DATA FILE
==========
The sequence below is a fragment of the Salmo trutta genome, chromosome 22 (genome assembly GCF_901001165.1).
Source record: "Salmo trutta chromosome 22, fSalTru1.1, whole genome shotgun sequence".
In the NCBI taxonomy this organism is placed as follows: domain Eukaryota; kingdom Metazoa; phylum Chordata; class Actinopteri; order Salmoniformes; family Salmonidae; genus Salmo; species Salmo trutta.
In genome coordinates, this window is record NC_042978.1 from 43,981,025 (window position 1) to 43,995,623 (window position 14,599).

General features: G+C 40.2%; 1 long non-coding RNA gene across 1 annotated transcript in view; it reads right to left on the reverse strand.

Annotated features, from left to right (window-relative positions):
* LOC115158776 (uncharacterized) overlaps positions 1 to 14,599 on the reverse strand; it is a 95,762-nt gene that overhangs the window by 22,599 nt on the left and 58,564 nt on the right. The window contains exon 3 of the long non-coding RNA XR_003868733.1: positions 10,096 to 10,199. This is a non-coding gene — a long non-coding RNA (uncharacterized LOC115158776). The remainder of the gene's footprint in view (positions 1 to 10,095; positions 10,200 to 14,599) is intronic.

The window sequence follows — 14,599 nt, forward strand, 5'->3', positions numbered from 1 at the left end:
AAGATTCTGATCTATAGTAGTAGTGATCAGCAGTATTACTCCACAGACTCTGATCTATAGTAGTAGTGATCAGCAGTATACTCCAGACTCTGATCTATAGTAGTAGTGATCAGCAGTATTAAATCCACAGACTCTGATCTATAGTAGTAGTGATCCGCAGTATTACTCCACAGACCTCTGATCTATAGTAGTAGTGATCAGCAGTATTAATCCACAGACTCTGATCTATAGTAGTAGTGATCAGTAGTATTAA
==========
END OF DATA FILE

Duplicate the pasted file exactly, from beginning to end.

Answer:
The sequence below is a fragment of the Salmo trutta genome, chromosome 22 (genome assembly GCF_901001165.1).
Source record: "Salmo trutta chromosome 22, fSalTru1.1, whole genome shotgun sequence".
In the NCBI taxonomy this organism is placed as follows: domain Eukaryota; kingdom Metazoa; phylum Chordata; class Actinopteri; order Salmoniformes; family Salmonidae; genus Salmo; species Salmo trutta.
In genome coordinates, this window is record NC_042978.1 from 43,981,025 (window position 1) to 43,995,623 (window position 14,599).

General features: G+C 40.2%; 1 long non-coding RNA gene across 1 annotated transcript in view; it reads right to left on the reverse strand.

Annotated features, from left to right (window-relative positions):
* LOC115158776 (uncharacterized) overlaps positions 1 to 14,599 on the reverse strand; it is a 95,762-nt gene that overhangs the window by 22,599 nt on the left and 58,564 nt on the right. The window contains exon 3 of the long non-coding RNA XR_003868733.1: positions 10,096 to 10,199. This is a non-coding gene — a long non-coding RNA (uncharacterized LOC115158776). The remainder of the gene's footprint in view (positions 1 to 10,095; positions 10,200 to 14,599) is intronic.

The window sequence follows — 14,599 nt, forward strand, 5'->3', positions numbered from 1 at the left end:
AAGATTCTGATCTATAGTAGTAGTGATCAGCAGTATTACTCCACAGACTCTGATCTATAGTAGTAGTGATCAGCAGTATACTCCAGACTCTGATCTATAGTAGTAGTGATCAGCAGTATTAAATCCACAGACTCTGATCTATAGTAGTAGTGATCCGCAGTATTACTCCACAGACCTCTGATCTATAGTAGTAGTGATCAGCAGTATTAATCCACAGACTCTGATCTATAGTAGTAGTGATCAGTAGTATTAA